Here's the Scotty Remembers story from the Messanger that Guy mentioned on the main site,(VCM) Thought I kep it on here for quick reference:
SCOTTY BOWMAN REMEMBERS
“Hi, it’s Scotty here,” the voice says on the other end from his Florida residence, typical for a Quebecer at this time of the year, and on this day it’s a cool 44 F. I tell him that we’re delighted to have him to be our first subject of our new series on current and former Verdunites who are out there in their fields of endeavors.
We got down to a half-hour conversation, in this exclusive interview, about his younger days around here and talk a bit of those glory days of the 70’s and in our conversation, I found out why some former players used to call him Rain Man, for his grasp and memory of numbers and names. He rattles off addresses of where his family lived around here like a card counter in Vegas who’s memorized the cards dealt.
He remembers some of the streets like Foch, Valiquette, 2nd Ave, Manning with addresses thrown in for good measure and the place where Scotty lived the longest on 5th Avenue in a ‘six-plex’ and clearly hasn’t forgotten his roots and has happy memories.
“It was a lot of sports; I grew up most of the time on 5th Avenue, spent a lot of time at Willibrord Park in the winter, and in the summer too, because we played ball in the summer and hockey in the winter, at the corner of Bannantyne and 1st Ave. We would put our skates on at the house and skate through the back lanes and get on the ice, they had two ice surfaces there from December to mid-February and March if you were lucky.
We would play mostly on the weekends, stay there all day Saturday, play shinny, and get on teams later and just play,” says Scotty.
As a youngster, Scotty had a work ethic like his father, John who worked as a blacksmith at the old Federated Metal in the Pointe never missed a day in 32 years and this was mirrored in his school days in Verdun, where he never missed a day of elementary and he remembers his school days well.
Scotty continues, “The first year I went to Bannantyne, then I went to Woodland, and then Verdun High.” We asked about special memories and/or teachers of those days, and his memory was vivid for that era.
“We were talking about it yesterday, a friend and I, the hockey coach was a guy named Andy Watson and was the math teacher in Grade 11, and there was another coach named Frank Owen, he was also the assistant principal, most of the time we (the high school) practiced at the Verdun Auditorium. We had a good school midget team, in 46-47 we won the provincial midget championship, the team was called the Spartans and it was sponsored by a fellow named Norman Bracegirdle, who owned an appliance shop on Verdun Avenue,” recalls Scotty.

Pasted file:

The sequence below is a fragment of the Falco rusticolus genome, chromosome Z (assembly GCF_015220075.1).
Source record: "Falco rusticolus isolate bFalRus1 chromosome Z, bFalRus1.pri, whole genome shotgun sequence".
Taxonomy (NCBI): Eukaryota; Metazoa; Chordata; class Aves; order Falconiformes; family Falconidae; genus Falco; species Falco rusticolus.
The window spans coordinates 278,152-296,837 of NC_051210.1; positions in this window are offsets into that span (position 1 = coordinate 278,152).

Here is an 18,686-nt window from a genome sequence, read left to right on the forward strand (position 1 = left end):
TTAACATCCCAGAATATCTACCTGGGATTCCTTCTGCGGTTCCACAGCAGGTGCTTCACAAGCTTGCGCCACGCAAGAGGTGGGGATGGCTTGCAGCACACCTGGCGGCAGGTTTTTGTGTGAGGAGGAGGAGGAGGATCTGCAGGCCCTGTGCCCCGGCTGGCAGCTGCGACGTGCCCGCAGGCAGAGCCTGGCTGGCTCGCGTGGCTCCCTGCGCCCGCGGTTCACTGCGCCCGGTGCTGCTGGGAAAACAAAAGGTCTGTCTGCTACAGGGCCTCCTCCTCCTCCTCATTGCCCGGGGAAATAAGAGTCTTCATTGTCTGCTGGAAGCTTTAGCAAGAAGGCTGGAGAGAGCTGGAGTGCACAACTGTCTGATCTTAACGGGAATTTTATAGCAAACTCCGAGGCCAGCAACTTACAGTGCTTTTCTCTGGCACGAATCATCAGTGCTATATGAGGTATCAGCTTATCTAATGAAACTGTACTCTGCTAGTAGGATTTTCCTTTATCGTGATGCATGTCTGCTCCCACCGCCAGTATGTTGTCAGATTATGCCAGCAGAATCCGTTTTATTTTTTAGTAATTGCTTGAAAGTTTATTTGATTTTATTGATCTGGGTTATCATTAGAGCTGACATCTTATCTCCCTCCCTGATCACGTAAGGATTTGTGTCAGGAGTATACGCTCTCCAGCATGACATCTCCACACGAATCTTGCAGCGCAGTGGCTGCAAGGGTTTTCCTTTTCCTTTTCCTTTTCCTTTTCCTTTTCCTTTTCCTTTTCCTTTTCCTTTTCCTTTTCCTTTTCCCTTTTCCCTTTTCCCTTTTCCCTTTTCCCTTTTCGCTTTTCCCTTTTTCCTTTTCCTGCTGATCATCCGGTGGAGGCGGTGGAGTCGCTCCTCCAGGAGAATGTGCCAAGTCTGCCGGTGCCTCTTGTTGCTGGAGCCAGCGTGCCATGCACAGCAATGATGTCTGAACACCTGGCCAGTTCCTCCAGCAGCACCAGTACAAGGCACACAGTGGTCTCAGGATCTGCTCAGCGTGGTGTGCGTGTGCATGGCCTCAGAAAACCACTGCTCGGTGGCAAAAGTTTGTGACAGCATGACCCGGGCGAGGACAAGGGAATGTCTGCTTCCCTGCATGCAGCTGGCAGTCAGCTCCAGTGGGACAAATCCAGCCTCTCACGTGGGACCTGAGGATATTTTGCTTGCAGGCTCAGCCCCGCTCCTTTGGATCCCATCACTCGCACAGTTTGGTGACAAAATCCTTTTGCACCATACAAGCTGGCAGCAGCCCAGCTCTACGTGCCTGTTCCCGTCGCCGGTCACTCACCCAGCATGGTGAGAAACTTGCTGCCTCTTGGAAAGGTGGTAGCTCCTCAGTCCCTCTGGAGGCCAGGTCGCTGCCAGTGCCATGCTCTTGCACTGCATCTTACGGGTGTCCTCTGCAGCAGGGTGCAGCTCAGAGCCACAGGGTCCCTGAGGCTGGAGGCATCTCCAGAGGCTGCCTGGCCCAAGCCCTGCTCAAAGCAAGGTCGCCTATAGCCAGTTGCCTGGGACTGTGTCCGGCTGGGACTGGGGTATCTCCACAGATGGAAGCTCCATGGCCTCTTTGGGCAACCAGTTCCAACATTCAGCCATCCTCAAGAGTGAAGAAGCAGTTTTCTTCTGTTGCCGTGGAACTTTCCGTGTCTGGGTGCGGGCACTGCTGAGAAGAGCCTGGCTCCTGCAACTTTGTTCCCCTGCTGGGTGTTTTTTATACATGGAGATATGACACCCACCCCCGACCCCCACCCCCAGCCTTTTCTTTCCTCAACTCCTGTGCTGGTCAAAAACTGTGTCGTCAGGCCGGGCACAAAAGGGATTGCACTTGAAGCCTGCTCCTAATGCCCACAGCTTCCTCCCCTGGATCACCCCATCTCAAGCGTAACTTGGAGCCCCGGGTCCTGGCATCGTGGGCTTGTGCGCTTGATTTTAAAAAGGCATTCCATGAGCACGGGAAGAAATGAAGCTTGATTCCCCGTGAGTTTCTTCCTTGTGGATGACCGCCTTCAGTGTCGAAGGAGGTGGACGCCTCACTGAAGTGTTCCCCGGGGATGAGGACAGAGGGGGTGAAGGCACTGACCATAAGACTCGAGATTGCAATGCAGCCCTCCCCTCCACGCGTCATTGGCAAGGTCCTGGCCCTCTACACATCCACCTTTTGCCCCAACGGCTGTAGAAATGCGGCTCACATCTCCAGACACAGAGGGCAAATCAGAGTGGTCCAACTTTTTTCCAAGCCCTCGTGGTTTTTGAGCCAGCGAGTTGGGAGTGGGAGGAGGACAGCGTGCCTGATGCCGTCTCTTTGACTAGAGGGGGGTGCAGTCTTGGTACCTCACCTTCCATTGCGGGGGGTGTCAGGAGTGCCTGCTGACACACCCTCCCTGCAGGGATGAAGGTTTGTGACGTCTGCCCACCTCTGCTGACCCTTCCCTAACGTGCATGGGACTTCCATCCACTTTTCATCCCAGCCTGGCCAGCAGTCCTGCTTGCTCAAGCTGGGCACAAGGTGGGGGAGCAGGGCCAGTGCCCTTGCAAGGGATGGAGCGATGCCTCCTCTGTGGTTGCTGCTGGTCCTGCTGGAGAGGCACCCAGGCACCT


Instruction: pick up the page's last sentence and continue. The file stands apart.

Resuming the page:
While talking, a friend of Scotty’s was in the background trying to horn in on the reminiscing and when I mentioned that my father taught at the old St. Willibrord, we had a chuckle, Scotty interjected with a reminder, “Well, I didn’t go to Willibrord’s, I was a good Protestant, my friend, he was a dual citizen, he was both Catholic and Protestant, he would go to both schools, Willibrord’s and Verdun High, trying to figure out what was the best education.” They still switch schools today, seems some things never change!
After the school years, hockey really took hold. Scotty was a pro prospect in 1951 for the Junior Canadiens and a head injury at the hands of Jean Guy Talbot at the Forum and his playing days were over. So he turned to coaching, which as Scotty said was a way to stay in hockey. He started coaching 12 and 13 year-olds and at 22, was coaching at the junior B level, which paid him $250 a year, and at the same time was working at the old Sherwin-Williams paint company on Centre Street, which allowed to him walk to the Forum to watch Dick Irvin’s Canadians practice. In 1956, he won the Memorial Cup with the Ottawa Junior Canadiens, which was managed by someone by the name of Sam Pollock and then after moved to the Peterborough Petes.
Scotty’s first pro job then came at 34 in 1967 with the expansion St. Louis Blues and the team reached the final the first three years, losing twice to the Canadiens.
In 1971, after Al MacNeil was let go, Sam Pollock came calling and hired the 38 year-old to take over the reins and the Bowman mystique that we have come to know was born. With that familiar thrusting chin and a firewagon brand of hockey with a truckload of draft choices, he coached the team to 5 Stanley Cups in 8 years and it was a time when you knew spring had arrived with a Stanley Cup Parade at lunch hour down St. Catherine Street one day in late in May and the Habs brought class back to hockey.
Steve Shutt, was once quoted as saying that the team was scared to lose, and the pressure was on to win, “You know the team was good, it made the team play better, the fan interest was real high and it brings out the best in the players, you know we didn’t lose a lot, we had defense and offence and in three years we lost only 29 games and only 8 in 1976-77, said Scotty.
After a falling out with Habs’brass in 1979, Scotty left the team after passing him over in favor of a bowling lane executive, Irving Grundman as the new General Manager and which was probably the worst front-office decision ever in hockey. The Habs have won only two Cups since then. Scotty Bowman continued his illustrious career with stays in Buffalo, Pittsburgh, and Detroit. He was inducted into the Hall of Fame in 1991. He would win 9 Stanley cups as a coach and is the winningest coach of all time with 1244 wins and 223 in the playoffs.
The next time you’re in town Mr. Bowman, do give me a call, dinner’s on me. It’s the least we can do after giving us all those exciting moments through the years. Thanks for the memories, Scotty B.